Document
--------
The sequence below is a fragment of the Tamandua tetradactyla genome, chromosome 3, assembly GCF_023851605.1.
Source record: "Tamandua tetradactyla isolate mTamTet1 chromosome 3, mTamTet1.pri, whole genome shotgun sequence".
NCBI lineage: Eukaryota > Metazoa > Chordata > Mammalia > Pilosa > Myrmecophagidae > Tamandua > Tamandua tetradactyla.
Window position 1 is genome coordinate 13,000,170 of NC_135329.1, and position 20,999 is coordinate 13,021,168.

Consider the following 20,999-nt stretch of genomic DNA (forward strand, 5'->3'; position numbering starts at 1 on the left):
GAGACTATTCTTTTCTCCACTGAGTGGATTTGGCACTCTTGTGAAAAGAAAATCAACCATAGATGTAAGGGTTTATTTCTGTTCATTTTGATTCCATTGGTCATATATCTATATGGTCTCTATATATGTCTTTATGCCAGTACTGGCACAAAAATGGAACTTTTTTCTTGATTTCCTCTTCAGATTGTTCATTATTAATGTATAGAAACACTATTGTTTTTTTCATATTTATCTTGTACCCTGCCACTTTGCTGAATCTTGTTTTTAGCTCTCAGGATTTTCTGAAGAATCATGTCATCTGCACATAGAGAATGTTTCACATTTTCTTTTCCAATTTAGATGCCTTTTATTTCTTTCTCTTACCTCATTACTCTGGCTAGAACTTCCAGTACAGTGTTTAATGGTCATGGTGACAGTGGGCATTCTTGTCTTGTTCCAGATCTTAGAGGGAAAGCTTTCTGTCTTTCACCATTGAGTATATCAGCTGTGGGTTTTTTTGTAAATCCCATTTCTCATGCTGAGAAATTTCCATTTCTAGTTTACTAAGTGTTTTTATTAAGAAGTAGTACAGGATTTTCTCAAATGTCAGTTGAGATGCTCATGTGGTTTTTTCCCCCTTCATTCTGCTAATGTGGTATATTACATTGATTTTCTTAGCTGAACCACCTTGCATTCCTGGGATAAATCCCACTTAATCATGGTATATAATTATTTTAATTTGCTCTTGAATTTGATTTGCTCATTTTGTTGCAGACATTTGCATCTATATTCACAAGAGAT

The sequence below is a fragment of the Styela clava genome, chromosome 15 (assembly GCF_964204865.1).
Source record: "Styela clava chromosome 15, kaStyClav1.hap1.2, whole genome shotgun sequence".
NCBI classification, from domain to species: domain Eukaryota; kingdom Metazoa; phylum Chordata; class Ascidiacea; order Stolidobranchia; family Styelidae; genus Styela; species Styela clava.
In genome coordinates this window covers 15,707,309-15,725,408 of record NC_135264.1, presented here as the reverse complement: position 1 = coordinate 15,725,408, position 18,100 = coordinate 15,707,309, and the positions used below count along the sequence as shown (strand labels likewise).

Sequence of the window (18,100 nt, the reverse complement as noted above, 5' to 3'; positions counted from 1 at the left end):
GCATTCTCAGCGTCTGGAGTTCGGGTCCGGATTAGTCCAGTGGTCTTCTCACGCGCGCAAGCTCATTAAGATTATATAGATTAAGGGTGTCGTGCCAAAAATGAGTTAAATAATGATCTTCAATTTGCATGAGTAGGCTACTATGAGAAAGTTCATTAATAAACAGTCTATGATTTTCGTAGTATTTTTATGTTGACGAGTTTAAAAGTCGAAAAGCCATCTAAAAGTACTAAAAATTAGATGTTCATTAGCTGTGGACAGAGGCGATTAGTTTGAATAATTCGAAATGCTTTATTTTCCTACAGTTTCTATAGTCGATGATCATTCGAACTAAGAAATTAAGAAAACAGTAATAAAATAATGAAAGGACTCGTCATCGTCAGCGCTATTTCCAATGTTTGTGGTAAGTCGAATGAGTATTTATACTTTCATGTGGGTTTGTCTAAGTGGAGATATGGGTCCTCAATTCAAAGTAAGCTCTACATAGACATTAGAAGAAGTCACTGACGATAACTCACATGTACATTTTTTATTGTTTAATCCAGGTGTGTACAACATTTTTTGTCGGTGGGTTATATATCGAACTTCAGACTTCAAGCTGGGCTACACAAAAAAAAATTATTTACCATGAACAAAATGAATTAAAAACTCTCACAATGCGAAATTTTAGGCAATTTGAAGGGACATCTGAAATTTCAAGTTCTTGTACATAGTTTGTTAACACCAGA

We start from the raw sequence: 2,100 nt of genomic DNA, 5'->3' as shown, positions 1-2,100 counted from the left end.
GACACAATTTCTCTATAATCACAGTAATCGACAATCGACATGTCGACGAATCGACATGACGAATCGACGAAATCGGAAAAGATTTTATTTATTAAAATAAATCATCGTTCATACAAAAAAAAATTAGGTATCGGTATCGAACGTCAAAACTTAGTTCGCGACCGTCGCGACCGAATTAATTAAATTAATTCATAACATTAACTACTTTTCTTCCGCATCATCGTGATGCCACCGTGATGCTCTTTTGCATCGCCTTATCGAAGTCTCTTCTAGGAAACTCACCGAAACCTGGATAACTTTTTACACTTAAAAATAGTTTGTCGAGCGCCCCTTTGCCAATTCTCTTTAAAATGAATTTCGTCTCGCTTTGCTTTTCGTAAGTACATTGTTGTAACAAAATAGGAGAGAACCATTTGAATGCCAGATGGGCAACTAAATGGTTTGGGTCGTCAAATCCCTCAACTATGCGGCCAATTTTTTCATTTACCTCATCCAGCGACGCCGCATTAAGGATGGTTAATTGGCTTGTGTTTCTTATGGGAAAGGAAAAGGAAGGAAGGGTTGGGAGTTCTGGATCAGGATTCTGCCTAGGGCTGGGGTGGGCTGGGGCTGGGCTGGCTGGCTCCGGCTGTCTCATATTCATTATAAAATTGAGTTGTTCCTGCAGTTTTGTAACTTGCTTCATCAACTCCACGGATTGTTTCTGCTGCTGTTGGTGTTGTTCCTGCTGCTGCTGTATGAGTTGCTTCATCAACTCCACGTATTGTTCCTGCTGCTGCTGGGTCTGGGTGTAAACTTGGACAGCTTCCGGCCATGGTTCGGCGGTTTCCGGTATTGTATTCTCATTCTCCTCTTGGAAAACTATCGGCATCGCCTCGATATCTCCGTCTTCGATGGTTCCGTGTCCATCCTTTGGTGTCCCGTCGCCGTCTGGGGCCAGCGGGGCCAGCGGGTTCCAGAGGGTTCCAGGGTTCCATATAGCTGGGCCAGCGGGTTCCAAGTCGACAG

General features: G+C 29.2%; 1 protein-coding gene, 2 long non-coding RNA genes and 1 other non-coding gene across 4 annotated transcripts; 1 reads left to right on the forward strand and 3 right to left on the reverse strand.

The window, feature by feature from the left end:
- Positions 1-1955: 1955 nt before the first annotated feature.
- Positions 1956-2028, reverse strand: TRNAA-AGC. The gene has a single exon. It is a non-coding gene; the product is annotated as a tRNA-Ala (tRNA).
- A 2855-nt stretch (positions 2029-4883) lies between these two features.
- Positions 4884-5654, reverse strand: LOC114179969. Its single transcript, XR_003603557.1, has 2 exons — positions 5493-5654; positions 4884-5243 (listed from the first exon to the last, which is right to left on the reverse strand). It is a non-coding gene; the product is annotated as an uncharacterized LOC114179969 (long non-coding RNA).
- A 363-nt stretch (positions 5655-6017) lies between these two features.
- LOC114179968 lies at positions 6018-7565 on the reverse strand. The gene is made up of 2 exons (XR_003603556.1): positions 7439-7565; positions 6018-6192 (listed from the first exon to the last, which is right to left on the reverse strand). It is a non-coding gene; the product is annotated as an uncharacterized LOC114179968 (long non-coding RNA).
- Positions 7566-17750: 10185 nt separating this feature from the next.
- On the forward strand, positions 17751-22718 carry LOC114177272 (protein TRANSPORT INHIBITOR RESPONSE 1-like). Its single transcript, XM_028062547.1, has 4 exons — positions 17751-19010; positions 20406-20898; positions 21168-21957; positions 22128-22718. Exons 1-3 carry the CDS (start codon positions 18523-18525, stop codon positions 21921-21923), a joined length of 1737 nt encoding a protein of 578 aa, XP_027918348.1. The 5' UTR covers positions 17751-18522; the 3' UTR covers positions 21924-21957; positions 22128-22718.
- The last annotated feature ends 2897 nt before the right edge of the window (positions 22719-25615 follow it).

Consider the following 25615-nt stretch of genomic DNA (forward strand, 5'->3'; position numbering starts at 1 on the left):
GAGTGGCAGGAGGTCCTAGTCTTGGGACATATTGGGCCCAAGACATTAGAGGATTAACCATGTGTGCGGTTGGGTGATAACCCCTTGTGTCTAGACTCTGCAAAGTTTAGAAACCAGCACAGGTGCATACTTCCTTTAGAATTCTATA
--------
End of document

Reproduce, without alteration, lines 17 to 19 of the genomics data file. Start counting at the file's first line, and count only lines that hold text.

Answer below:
- Positions 1-1955: 1955 nt before the first annotated feature.
- Positions 1956-2028, reverse strand: TRNAA-AGC. The gene has a single exon. It is a non-coding gene; the product is annotated as a tRNA-Ala (tRNA).
- A 2855-nt stretch (positions 2029-4883) lies between these two features.